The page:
Lily de Gramont, a princess of the blood, part of the happy threesome that made up their complicated family, was a social commentator, a friend of Marcel Proust, and a great party thrower and goer. She would have loved the Met Gala and dressed to the nines while reporting on the various luminaries there. She was a taste-maker and breaker. A social arbiter as well as author and translator in her own right. But, Lily also was known as the “Red Duchess” because of her embrace of Communism. While she spoke for the workers, she nonetheless retained her aristocratic status, although being supported by Natalie after she left her abusive husband despite being a working journalist.
As New York gears up for the 50th anniversary celebration of the Stonewall riots of 1968, it seems all the cultural institutions in the city want to get in on the act. Therefore, the Met theme makes perfect sense.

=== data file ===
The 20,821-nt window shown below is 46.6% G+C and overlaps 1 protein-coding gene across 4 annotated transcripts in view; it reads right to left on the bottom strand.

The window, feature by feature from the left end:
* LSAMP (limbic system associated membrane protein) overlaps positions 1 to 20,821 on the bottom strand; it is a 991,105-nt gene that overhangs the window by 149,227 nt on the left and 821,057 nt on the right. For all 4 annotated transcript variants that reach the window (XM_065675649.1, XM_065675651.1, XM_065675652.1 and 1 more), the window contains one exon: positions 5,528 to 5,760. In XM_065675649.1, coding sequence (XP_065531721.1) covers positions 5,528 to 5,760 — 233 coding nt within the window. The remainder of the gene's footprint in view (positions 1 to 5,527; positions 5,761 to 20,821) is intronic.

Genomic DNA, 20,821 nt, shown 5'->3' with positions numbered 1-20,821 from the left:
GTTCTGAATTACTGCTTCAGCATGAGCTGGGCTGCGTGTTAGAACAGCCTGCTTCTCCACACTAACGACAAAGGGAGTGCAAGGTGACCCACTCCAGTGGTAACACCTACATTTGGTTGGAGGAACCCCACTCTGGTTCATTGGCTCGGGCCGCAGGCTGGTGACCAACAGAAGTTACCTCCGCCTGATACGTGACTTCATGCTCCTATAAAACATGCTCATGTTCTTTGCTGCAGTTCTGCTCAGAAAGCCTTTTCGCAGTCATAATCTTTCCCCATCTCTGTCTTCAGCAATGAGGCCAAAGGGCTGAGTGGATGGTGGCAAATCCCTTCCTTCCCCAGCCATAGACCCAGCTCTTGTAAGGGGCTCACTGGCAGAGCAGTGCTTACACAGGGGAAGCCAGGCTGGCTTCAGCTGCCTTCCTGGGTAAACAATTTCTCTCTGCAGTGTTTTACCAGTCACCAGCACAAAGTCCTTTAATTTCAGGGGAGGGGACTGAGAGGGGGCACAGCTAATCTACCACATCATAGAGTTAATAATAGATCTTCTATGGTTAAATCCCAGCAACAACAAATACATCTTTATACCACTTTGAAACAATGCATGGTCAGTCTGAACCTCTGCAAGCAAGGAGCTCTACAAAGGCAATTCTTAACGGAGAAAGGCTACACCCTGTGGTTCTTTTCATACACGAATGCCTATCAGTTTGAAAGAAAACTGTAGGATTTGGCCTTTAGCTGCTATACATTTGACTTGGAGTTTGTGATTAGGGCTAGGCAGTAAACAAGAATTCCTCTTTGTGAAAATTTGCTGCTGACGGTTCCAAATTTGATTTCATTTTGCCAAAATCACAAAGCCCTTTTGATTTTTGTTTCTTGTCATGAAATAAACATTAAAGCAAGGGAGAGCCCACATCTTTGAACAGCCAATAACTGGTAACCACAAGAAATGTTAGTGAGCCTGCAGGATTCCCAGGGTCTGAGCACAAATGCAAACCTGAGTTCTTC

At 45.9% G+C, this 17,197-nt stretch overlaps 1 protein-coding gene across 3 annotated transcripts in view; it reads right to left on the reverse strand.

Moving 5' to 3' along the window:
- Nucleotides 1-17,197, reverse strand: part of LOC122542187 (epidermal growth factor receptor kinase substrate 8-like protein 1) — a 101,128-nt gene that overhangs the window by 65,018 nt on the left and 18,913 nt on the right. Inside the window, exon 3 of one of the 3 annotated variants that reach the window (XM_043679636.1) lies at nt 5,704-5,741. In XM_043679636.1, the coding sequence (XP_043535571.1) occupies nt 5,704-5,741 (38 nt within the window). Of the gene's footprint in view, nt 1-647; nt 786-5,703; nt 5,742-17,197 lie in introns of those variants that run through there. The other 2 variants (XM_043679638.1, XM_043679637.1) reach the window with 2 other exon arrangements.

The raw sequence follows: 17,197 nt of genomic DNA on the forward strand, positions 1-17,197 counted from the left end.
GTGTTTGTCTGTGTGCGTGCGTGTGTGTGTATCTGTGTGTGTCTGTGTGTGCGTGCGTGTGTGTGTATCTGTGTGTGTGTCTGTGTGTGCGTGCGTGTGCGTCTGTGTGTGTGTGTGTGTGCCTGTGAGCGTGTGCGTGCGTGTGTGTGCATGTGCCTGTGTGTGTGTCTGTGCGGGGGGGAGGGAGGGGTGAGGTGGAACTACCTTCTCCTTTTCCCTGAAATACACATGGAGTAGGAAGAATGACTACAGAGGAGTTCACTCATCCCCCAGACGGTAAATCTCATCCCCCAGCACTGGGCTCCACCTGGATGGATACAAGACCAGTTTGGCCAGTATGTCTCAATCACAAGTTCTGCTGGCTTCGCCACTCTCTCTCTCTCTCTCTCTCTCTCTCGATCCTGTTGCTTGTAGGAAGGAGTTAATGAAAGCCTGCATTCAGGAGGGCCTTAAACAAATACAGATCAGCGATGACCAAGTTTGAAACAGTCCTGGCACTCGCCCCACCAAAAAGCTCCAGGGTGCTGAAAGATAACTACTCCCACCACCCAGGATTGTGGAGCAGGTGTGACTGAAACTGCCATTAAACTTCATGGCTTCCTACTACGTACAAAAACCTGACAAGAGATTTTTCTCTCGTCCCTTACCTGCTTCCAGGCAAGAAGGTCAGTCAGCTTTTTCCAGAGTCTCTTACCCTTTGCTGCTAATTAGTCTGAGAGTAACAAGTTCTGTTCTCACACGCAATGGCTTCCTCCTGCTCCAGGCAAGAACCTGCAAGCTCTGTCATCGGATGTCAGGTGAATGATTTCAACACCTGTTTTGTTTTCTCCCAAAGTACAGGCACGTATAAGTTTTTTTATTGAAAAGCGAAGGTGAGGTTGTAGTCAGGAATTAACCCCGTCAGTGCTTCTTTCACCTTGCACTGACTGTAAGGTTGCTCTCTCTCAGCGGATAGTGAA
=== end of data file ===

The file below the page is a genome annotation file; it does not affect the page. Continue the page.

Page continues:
I wish I could say I loved the show because I do love and admire camp and fashion. The problem for me as a gay person who has modeled and had my fling with fashion as a younger woman, is that having grown up with gay camp; think drag queens in Miami Beach, gay bars, and the gay entertainment scene I found the Met’s notion of camp lacking in radical, queer resistance. Missing from the Met’s pink botique, Quentin Crisp, Keith Herring’s extraordinary self-portrait as one of his artworks (photographed by Sontag’s lover Annie Leibowitz) and where was Linda Stein’s Wonder Woman body armor?